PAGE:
While you may well get some takers, and some of them might even know what they're doing, you realize you're asking for something that is usually done by people who do this stuff professionally for hundreds of dollars per hour, right? It's like writing up a legal contract and posting it online and saying "do you think this will hold up in court?"
OK, training to be a security engineer doesn't take as long as training to be a lawyer. But there's *more* lawyers than there are security engineers, and our time is very much in demand (yes, I'm a security engineer; no, I will not audit your code for free unless I expect to have a use for it personally).
I'm not even sure what you mean by "OAuth app". OAuth is a standardized protocol (v2.0, RFC 6749, is more accurately described as a framework) for delegated authentication. For example, you've seen how a lot of web sites let you sign in using your Facebook account? That's because they use Facebook as an OAuth provider. The website delegates the responsibility of authenticating users to Facebook, which is handy for them because they don't have to handle passwords and so forth, handy for the user because many users already have FB accounts, and handy for FB because they gain information about what kinds of sites you visit and can use that to target ads. It also has downsides, of course; the OAuth client (web site) has to trust that FB knows what they're doing and to remain available, the user gives FB info they might not want FB to have and also ends up essentially re-using passwords across sites (a bad idea), and FB bears the cost and responsibility of managing all those logins.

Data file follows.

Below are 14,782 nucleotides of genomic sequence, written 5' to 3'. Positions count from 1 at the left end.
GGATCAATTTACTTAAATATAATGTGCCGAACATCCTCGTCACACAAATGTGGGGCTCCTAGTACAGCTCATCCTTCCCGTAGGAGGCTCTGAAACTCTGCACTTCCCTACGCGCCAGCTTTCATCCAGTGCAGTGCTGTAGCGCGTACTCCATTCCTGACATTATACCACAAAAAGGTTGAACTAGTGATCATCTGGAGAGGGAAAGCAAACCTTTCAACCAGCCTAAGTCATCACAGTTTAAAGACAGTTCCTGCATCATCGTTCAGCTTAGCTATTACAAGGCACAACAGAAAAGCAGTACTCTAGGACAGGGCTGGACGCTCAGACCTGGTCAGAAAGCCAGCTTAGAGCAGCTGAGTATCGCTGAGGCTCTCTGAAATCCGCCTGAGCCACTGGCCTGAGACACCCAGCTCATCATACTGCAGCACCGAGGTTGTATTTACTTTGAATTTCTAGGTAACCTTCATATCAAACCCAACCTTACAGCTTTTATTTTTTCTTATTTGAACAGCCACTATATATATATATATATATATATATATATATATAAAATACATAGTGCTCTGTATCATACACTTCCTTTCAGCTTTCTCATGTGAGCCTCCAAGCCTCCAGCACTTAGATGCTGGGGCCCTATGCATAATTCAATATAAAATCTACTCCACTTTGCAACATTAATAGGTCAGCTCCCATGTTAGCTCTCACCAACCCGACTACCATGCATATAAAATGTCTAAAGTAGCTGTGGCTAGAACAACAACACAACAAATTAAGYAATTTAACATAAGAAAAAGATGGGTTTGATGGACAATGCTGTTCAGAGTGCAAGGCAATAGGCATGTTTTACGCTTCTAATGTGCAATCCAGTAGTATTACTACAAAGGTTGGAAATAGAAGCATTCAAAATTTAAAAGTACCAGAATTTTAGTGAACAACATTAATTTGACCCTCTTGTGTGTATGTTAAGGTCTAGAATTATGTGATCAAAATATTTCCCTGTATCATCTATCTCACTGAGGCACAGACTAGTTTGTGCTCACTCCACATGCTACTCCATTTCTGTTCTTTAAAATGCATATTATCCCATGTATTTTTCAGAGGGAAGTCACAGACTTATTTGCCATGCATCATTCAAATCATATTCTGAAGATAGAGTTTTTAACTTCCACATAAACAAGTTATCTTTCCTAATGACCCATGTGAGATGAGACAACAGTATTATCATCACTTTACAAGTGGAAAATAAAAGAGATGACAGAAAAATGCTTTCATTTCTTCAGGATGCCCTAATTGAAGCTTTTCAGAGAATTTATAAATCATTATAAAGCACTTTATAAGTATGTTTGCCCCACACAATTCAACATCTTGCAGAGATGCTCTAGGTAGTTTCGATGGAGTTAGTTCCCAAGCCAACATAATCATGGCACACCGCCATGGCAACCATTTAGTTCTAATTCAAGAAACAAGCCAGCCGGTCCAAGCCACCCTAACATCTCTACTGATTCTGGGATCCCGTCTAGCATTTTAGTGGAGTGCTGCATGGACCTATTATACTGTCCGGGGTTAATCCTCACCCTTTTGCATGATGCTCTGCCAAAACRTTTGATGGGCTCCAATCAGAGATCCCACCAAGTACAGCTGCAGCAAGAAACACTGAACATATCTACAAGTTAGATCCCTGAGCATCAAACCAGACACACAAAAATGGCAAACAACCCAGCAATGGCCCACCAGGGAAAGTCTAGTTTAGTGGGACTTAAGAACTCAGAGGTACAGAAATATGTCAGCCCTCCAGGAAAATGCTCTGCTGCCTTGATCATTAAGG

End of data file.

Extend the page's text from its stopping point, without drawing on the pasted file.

Now, to make any authentication scheme (including but not limited to OAuth) stronger, you can multi-factor authentication (sometimes called two-factor auth or 2FA). The most common way of doing that is using Time-based One Time Password
(TOTP, standardized as RFC 6238) security tokens, either in small hardware devices or in mobile apps. Is that what this is supposed to be? Because... that has nothing to do with OAuth.
I have a hard time imagining a situation in which I'd use a TOTP generator written by somebody who didn't know the difference between TOTP and OAuth.
Win8/Windows RT projects:
List of desktop apps for hacked RT devices
Native Access WebServer and Libraries
WP8 Interop Unlocks
Storage Cleanup tool
XapHandler, Root Webserver, OEM Marketplace XAPs, Bookmarklets collection (Find On Page), Interop-unlock hacks.
Do not private message me with questions that should have been posted on the forum!
Not only are you wasting your time - I'm not going to bother writing an answer to such a question for only one person - but I will probably block you from PMing me in the future as well.